Jack Ryan (2019)
Jovan Adepo’s appearance in the second season of Amazon’s Jack Ryan has some “big damn hero” potential, but I can’t help but feel like it is sorely wasted in such an overcrowded series. At its core, the John Krasinski starrer is your run-of-the-mill nationalistic political thriller with plenty of “us versus them” rhetoric wedged between shots of things that go boom.
Season 2 finds its eponymous hero traversing Venezuelan streets and jungle landscapes amid social unrest borne from a politically corrupt government. Adepo joins the cast as Marcus Bishop, an ex-Navy special crewman who is drafted for a black ops mission by Ryan and the CIA.
When we catch up with Marcus at the start of the season, he spends most of his days repairing leisure yachts, attempting to move past his dashed dreams of becoming a Navy SEAL. His latest enlistment thus understandably brings a renewed sense of purpose for him, and Adepo plays Marcus with a discernible longing to prove himself capable and reliable. He willingly — and foolishly — steps into the line of fire due to that powerful sense of virtuousness.
Regrettably, there isn’t much room for Marcus to become anything other than a placeholder for integrity in the show. Jack Ryan’s second season barely has time to get into the nitty-gritty of its leads’ moral quandaries, let alone introduce a new, fully fleshed-out character. There may be hope for more character development since Jack Ryan was renewed for a third season, although — as of now — there is no word on whether Adepo will return. So as it stands, Jack Ryan isn’t as fun a watch as some of Adepo’s other similarly straightforward work, nor does it pose the ethical dilemmas necessary to make a series like this impactful.
When They See Us (2019)
Jovan Adepo doesn’t appear very frequently in Ava DuVernay’s Netflix crime drama When They See Us, either. That said, he definitely turns in an indelible, fulfilling performance in this four-part miniseries chronicling the infamous 1989 Central Park jogger case.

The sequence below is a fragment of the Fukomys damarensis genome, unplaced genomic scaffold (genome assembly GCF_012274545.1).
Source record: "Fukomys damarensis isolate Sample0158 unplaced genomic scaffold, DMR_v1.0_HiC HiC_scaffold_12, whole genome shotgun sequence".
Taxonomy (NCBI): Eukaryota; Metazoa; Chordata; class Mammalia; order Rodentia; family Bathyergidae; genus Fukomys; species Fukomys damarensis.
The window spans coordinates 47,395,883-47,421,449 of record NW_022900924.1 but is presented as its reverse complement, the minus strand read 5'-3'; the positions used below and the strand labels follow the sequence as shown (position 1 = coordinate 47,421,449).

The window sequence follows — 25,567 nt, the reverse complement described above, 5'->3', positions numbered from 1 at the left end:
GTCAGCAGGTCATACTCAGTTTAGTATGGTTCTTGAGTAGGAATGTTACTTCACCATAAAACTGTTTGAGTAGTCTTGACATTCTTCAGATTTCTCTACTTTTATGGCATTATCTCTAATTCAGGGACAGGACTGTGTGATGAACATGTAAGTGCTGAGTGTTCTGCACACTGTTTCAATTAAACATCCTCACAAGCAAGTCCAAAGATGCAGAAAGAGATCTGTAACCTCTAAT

The series brings attention to the incarceration of five Black boys illegitimately charged with rape and assault, taking us through a searing chronology of these fateful events. It highlights a severe miscarriage of justice on multiple levels — firstly via its depiction of the quintet’s loss of innocence as children and subsequently through the portrayal of the fallout of such aggressive accusations and prosecution procedures.
By the time Adepo appears as the adult version of Antron McCray (taking over from a deeply wounding Caleel Harris), these boys have become adults carrying indescribable amounts of trauma. In a dedicated episode of the series, an adult Antron — together with most of his friends — must contend with life on the outside after years of false imprisonment. Adepo faces off with Michael K. Williams who plays Antron’s father, a parent who should have been more supportive, and wrestles with the notion of seemingly unfathomable forgiveness.
All of the exonerated men collectively struggle with similar aspects of reintegrating into the world, such as cultivating romantic relationships and finding employment. Earnest Adepo surfaces in this department, his expressions inflected with some semblance of promise that he is able — and allowed — to move on. Yet, the actor so expertly toggles this hopefulness with bone-chilling, overwhelming restraint, hammering home the crushing, punishing isolation that Antron experiences.
Jovan Adepo re-teams with The Leftovers creator Lindelof to further exhibit dramatic dexterity in the game-changing miniseries Watchmen. Expanding on the seminal source material crafted by Alan Moore in graphic novel form, the HBO program recontextualizes a sinister, eerily-relevant narrative for present-day America.
The original Watchmen story — written and set in the 1980s — introduces us to an alternate reality that assumes the normalization of costumed crimefighters in everyday American society. Lindelof’s take is then set more than 30 years later, decidedly pondering the ramifications that have arisen due to the events of the comics. These days, more legislative and societal changes dictate the lives of masked heroes, but the United States has a racist past to contend with, as well.
Adepo appears in flashbacks as a younger version of Louis Gossett Jr.’s Will Reeves. His travails as a Black cop in the 1930s act as the perfect — albeit brutal — centerpiece, given how the series challenges the white supremacy that insidiously dominates virtually all aspects of American life. Serving as a woeful critique of how often history repeats itself, Will continually fights injustice on a street and institutional level while his labor goes unnoticed.